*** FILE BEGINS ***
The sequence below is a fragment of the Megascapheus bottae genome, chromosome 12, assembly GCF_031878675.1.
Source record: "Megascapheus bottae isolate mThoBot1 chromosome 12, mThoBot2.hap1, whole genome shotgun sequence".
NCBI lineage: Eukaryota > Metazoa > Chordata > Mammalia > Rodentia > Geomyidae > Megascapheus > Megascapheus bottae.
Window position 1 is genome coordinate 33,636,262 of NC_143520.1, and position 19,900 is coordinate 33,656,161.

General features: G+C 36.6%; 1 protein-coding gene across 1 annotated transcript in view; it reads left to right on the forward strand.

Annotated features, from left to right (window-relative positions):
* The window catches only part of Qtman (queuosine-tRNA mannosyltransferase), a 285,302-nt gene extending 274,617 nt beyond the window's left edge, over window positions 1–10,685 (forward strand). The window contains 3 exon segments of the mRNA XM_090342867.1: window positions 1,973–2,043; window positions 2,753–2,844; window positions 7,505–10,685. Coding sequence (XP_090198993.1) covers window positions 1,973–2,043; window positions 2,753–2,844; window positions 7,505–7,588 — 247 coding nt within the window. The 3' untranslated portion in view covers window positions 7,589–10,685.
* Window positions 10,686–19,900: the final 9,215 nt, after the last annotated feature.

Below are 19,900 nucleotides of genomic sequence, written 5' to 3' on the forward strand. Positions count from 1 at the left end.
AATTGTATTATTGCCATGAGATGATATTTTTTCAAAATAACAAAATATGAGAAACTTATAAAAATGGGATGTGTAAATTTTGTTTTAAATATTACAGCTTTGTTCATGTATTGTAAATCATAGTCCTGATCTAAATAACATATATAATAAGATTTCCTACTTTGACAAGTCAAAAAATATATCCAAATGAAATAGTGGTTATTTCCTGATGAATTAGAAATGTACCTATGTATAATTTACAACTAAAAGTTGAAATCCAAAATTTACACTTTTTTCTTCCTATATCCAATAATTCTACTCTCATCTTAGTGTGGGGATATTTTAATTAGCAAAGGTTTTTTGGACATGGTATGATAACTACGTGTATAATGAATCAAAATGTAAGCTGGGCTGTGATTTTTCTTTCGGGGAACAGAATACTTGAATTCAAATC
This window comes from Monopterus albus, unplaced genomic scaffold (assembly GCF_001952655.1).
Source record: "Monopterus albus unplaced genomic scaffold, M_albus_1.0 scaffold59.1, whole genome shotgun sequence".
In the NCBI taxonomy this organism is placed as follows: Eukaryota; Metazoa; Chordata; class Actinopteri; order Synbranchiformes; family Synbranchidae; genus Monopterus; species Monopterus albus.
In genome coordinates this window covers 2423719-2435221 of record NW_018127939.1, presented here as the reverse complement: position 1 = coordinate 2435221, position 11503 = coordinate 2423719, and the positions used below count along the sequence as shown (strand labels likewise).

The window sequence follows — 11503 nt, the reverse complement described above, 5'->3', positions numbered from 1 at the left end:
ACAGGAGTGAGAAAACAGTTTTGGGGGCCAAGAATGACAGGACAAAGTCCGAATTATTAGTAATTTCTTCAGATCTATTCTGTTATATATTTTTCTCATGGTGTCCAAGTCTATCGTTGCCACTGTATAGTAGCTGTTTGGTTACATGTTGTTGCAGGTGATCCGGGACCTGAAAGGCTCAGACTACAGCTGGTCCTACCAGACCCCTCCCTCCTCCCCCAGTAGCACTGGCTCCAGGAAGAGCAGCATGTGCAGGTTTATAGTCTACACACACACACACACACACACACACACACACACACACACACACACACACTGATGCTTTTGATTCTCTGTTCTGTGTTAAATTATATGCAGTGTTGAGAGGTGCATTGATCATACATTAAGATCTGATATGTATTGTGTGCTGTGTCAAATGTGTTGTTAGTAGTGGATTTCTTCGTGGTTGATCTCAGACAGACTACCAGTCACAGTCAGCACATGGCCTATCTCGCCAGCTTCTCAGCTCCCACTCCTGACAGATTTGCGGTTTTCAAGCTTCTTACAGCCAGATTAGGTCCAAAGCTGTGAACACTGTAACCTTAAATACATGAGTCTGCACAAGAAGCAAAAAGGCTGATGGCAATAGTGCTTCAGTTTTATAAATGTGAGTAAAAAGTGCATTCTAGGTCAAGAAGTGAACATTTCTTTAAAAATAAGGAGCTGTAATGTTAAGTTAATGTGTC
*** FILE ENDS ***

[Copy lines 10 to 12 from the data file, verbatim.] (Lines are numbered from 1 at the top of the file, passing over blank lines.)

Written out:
AATTGTATTATTGCCATGAGATGATATTTTTTCAAAATAACAAAATATGAGAAACTTATAAAAATGGGATGTGTAAATTTTGTTTTAAATATTACAGCTTTGTTCATGTATTGTAAATCATAGTCCTGATCTAAATAACATATATAATAAGATTTCCTACTTTGACAAGTCAAAAAATATATCCAAATGAAATAGTGGTTATTTCCTGATGAATTAGAAATGTACCTATGTATAATTTACAACTAAAAGTTGAAATCCAAAATTTACACTTTTTTCTTCCTATATCCAATAATTCTACTCTCATCTTAGTGTGGGGATATTTTAATTAGCAAAGGTTTTTTGGACATGGTATGATAACTACGTGTATAATGAATCAAAATGTAAGCTGGGCTGTGATTTTTCTTTCGGGGAACAGAATACTTGAATTCAAATC
This window comes from Monopterus albus, unplaced genomic scaffold (assembly GCF_001952655.1).
Source record: "Monopterus albus unplaced genomic scaffold, M_albus_1.0 scaffold59.1, whole genome shotgun sequence".